(…)The character of the Libyan crisis today arises from the complex but so far evidently indecisive impact of the UN-authorised military intervention, now formally led by NATO, in what had already become a civil war. NATO's intervention has saved the anti-Qaddafi side from immediate defeat but has not yet resolved the conflict in its favour. Given its mounting political and human costs, complacent assessments that simply sustaining the present military campaign or increasing pressure will force Qaddafi out soon enough reflect a refusal to reconsider current strategy and envisage alternatives.
In any event, it would be reckless to ignore the possibility that, should the regime suffer swift military defeat, the outcome might be not a transition to democracy but rather a potentially prolonged vacuum that could have grave political and security implications for Libya’s neighbours as well as aggravate an already serious humanitarian crisis. (…)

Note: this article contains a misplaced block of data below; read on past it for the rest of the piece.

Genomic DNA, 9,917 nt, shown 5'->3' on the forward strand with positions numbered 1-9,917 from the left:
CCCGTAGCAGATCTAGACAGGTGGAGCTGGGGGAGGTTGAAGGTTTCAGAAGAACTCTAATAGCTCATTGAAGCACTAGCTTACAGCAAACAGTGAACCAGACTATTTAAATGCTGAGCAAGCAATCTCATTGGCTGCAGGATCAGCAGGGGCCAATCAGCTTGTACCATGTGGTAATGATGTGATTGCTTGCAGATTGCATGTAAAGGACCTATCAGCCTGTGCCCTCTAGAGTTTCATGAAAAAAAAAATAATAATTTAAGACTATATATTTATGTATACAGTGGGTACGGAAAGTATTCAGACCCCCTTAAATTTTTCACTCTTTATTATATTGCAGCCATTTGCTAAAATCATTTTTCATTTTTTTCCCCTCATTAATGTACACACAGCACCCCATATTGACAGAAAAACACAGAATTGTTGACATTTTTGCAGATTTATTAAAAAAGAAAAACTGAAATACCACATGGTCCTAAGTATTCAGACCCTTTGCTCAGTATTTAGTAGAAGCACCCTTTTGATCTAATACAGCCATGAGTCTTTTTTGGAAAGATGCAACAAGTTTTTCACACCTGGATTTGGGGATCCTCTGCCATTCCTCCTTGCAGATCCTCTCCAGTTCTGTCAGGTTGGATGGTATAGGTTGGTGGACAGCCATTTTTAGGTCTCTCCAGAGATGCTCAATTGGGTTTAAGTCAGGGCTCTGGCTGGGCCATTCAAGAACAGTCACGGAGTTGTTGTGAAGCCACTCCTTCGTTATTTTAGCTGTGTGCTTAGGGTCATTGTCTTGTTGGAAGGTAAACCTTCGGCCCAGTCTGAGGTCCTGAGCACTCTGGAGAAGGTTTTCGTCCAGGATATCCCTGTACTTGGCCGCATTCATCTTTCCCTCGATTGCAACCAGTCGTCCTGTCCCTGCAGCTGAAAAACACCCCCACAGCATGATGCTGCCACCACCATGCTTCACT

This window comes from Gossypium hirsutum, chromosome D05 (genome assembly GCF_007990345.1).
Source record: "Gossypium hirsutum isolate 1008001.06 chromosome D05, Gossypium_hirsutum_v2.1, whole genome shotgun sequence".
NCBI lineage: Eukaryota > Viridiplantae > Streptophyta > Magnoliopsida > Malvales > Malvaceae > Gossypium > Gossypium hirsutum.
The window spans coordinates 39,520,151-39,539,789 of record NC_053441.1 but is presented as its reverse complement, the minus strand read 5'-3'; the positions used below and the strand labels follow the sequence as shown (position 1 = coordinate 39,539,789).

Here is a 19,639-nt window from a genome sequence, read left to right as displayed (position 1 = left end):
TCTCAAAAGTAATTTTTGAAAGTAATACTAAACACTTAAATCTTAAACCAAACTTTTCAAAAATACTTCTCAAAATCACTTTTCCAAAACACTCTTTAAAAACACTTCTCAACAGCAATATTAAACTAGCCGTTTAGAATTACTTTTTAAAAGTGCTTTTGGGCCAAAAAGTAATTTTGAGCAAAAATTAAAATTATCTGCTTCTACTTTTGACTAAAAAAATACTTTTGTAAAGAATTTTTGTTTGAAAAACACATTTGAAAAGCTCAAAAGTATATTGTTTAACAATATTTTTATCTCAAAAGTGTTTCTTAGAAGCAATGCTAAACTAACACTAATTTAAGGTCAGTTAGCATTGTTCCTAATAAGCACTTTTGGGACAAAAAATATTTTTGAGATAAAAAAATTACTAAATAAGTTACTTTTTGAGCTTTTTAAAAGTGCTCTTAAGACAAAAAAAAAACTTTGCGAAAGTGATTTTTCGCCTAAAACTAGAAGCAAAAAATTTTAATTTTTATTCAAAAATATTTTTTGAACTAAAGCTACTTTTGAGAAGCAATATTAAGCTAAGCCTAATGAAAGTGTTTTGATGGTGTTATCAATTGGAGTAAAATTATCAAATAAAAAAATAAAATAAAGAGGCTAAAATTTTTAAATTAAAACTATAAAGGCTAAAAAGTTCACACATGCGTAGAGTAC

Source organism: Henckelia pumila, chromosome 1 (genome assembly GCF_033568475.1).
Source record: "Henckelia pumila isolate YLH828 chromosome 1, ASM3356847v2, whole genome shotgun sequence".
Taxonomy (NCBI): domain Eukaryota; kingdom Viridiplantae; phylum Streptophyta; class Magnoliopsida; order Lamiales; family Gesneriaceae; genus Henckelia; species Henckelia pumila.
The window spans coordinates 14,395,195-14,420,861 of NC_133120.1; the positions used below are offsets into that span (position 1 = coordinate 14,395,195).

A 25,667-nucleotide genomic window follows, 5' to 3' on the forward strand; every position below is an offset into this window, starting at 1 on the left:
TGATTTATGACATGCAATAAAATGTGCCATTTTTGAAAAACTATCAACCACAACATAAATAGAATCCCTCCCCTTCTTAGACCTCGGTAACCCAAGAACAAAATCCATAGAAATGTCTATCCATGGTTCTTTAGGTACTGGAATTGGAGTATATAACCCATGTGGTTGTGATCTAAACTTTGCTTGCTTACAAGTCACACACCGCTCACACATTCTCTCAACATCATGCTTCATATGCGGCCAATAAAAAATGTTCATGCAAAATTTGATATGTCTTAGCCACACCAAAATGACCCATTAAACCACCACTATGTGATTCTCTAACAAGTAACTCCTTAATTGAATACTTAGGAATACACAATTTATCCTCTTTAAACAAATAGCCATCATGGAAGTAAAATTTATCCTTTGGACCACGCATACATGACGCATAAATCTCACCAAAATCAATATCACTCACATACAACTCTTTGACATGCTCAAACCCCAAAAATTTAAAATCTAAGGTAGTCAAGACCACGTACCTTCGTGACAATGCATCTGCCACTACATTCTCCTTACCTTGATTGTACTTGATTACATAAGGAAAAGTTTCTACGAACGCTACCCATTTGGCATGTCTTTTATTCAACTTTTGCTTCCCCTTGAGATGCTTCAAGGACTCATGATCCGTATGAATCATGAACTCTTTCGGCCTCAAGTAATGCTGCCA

(…) If some way cannot be found to induce the two sides in the armed conflict to negotiate a compromise allowing for an orderly transition to a post-Qaddafi, post-Jamahiriya state, the prospect for Libya but also North Africa as a whole and the Sahel countries (Chad, Mali and Niger) will be ominous.
A political breakthrough is by far the best way out of the costly situation created by the military stalemate. This will require a ceasefire and unfettered humanitarian access to all areas within the country, implementation of which should be monitored by a UN-mandated international peacekeeping force. It must be accompanied by immediate, serious negotiations between regime and opposition representatives to secure agreement on a peaceful transition to a new, more legitimate political order.